Editor in Chief: Moh. Reza Huwaida Friday, October 19th, 2018

Worsening Displacement Crisis in Afghanistan


Worsening Displacement Crisis in Afghanistan

Afghans have been suffering nearly 40 years of continuous armed conflict and social disorders. Yet, the country continues to suffer widespread violence, insecurity, poverty, unemployment, migrations and human rights violations. After the 2014 presidential election that resulted in the embattled National Unity Government (NUG) and the withdrawal of NATO forces, violence continues to surge throughout the country. The several divided wings Taliban has been making gains and unwilling to engage in any peace talks with the NUG. Furthermore, the so-called ISIS has been gaining ground in many provinces in recent months. The renewed insurgency is applying increasing pressure on government resources which are already diminished by reduced levels of international aid.  As a result, Afghanistan has got the place of largest producer of displacement and refugees in the world!
Recently, the United Nations has warned that escalated fight across Afghanistan could displace many more people, lamenting that international support is not enough to handle the unfolding crisis. United Nations special reporter Chaloka Beyani said on last Thursday that UN agencies had registered more than 323,000 Afghans as internally displaced people (IDPs) since the start of this year, in a continuation of an upward trend over the past four years. “Warnings by humanitarian partners suggest that many more IDPs could be displaced by the end of the year, yet attention and resources allocated to their needs seem to be waning rather than increasing,” Beyani said during a briefing in Kabul.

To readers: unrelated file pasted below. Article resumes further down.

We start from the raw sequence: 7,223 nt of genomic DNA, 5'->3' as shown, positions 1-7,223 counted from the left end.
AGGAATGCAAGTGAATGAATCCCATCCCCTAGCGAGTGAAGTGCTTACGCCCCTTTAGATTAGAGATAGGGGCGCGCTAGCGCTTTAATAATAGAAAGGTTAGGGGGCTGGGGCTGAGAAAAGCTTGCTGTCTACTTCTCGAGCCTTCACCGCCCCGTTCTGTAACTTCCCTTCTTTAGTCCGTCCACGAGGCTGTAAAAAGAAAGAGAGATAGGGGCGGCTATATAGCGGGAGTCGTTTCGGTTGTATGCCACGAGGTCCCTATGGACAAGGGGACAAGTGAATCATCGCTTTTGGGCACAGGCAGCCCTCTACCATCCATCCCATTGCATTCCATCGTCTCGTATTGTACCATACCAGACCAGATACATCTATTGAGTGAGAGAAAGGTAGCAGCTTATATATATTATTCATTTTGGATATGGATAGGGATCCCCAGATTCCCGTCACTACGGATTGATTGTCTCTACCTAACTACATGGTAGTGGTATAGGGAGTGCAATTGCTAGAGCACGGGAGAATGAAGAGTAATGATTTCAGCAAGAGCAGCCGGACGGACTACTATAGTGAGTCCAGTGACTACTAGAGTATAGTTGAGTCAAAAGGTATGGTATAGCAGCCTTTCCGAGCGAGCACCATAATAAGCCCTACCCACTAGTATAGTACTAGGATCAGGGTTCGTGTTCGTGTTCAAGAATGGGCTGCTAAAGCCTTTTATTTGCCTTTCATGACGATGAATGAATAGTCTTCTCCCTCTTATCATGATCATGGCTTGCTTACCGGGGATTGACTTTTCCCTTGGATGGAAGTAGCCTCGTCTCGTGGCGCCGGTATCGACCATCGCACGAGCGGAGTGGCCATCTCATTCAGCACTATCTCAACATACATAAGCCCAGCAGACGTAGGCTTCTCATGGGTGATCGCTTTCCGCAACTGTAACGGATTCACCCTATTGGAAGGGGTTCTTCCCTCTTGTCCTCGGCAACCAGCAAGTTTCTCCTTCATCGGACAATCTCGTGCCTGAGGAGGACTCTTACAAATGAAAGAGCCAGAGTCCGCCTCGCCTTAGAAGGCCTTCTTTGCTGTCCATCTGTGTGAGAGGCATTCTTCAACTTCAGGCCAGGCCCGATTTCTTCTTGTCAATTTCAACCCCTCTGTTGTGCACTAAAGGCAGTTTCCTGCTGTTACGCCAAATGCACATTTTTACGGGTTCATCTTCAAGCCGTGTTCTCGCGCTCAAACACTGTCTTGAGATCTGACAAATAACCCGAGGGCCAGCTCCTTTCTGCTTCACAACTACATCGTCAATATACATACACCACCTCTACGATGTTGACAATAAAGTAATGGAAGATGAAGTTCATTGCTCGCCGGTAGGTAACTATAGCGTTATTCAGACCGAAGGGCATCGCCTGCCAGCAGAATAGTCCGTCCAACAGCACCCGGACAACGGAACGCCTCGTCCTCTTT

The displacement picture in Afghanistan is changing as the conflict evolves and intensifies. The UN official said more and more Afghans have been forced not to return to their homes as the Taliban-led insurgency continues to further undermine the country’s fragile security”. He said children have paid a heavy price as they have no access to proper education in displacement camps."It is no exaggeration to speak of a lost generation of displaced Afghan children deprived of education since children constitute about 56 per cent of the displaced population," Beyani said, adding, "Displacement is becoming more protracted for more people as the security situation has led many to make the difficult decision not to return to their homes."Afghanistan has been grappling with the issue of IDPs for decades. The country has been beset by a fresh wave of Taliban attacks from north to the south, which has left many uprooted from their homes. Aid groups warn that the situation may escalate in the short time remaining to winter, when fighting normally subsides.  Elsewhere in his remarks, Beyani reiterated previous calls on governments and donors to step up their support, saying aid agencies will need at least 150 million dollars to meet urgent needs, including winter assistance packages.“I urge the donor community to respond generously and rapidly to that call,” he said